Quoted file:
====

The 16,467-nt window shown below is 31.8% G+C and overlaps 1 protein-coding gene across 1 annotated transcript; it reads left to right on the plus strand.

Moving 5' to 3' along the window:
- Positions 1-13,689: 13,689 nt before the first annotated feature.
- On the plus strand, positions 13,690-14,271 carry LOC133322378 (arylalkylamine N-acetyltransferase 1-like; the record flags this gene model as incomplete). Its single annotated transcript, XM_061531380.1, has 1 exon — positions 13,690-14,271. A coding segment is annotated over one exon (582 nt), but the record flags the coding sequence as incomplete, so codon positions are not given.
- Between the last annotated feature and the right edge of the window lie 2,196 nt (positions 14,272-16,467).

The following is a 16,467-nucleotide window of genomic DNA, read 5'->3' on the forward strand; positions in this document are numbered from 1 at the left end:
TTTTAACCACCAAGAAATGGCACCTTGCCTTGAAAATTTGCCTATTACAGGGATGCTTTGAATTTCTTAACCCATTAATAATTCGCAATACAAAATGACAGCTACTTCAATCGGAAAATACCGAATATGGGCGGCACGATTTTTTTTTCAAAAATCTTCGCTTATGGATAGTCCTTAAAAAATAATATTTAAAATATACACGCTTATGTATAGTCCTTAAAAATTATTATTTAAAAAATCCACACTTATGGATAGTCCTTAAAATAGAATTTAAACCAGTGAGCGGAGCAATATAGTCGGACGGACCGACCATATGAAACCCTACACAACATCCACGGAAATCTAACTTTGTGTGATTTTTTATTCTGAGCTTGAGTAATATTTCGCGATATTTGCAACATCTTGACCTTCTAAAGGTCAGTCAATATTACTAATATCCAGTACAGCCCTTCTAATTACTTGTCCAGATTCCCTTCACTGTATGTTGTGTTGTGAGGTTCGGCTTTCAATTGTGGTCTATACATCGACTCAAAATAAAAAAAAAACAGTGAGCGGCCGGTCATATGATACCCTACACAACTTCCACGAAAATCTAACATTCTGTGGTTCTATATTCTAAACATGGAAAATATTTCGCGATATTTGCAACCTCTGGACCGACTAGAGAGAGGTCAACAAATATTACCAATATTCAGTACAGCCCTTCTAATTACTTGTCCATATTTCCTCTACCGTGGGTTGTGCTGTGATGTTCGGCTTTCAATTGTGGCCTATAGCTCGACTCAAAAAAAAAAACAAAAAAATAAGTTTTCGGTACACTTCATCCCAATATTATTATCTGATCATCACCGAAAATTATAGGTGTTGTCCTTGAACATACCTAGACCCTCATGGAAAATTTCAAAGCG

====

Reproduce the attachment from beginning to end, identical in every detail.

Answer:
The 16,467-nt window shown below is 31.8% G+C and overlaps 1 protein-coding gene across 1 annotated transcript; it reads left to right on the plus strand.

Moving 5' to 3' along the window:
- Positions 1-13,689: 13,689 nt before the first annotated feature.
- On the plus strand, positions 13,690-14,271 carry LOC133322378 (arylalkylamine N-acetyltransferase 1-like; the record flags this gene model as incomplete). Its single annotated transcript, XM_061531380.1, has 1 exon — positions 13,690-14,271. A coding segment is annotated over one exon (582 nt), but the record flags the coding sequence as incomplete, so codon positions are not given.
- Between the last annotated feature and the right edge of the window lie 2,196 nt (positions 14,272-16,467).

The following is a 16,467-nucleotide window of genomic DNA, read 5'->3' on the forward strand; positions in this document are numbered from 1 at the left end:
TTTTAACCACCAAGAAATGGCACCTTGCCTTGAAAATTTGCCTATTACAGGGATGCTTTGAATTTCTTAACCCATTAATAATTCGCAATACAAAATGACAGCTACTTCAATCGGAAAATACCGAATATGGGCGGCACGATTTTTTTTTCAAAAATCTTCGCTTATGGATAGTCCTTAAAAAATAATATTTAAAATATACACGCTTATGTATAGTCCTTAAAAATTATTATTTAAAAAATCCACACTTATGGATAGTCCTTAAAATAGAATTTAAACCAGTGAGCGGAGCAATATAGTCGGACGGACCGACCATATGAAACCCTACACAACATCCACGGAAATCTAACTTTGTGTGATTTTTTATTCTGAGCTTGAGTAATATTTCGCGATATTTGCAACATCTTGACCTTCTAAAGGTCAGTCAATATTACTAATATCCAGTACAGCCCTTCTAATTACTTGTCCAGATTCCCTTCACTGTATGTTGTGTTGTGAGGTTCGGCTTTCAATTGTGGTCTATACATCGACTCAAAATAAAAAAAAAACAGTGAGCGGCCGGTCATATGATACCCTACACAACTTCCACGAAAATCTAACATTCTGTGGTTCTATATTCTAAACATGGAAAATATTTCGCGATATTTGCAACCTCTGGACCGACTAGAGAGAGGTCAACAAATATTACCAATATTCAGTACAGCCCTTCTAATTACTTGTCCATATTTCCTCTACCGTGGGTTGTGCTGTGATGTTCGGCTTTCAATTGTGGCCTATAGCTCGACTCAAAAAAAAAAACAAAAAAATAAGTTTTCGGTACACTTCATCCCAATATTATTATCTGATCATCACCGAAAATTATAGGTGTTGTCCTTGAACATACCTAGACCCTCATGGAAAATTTCAAAGCG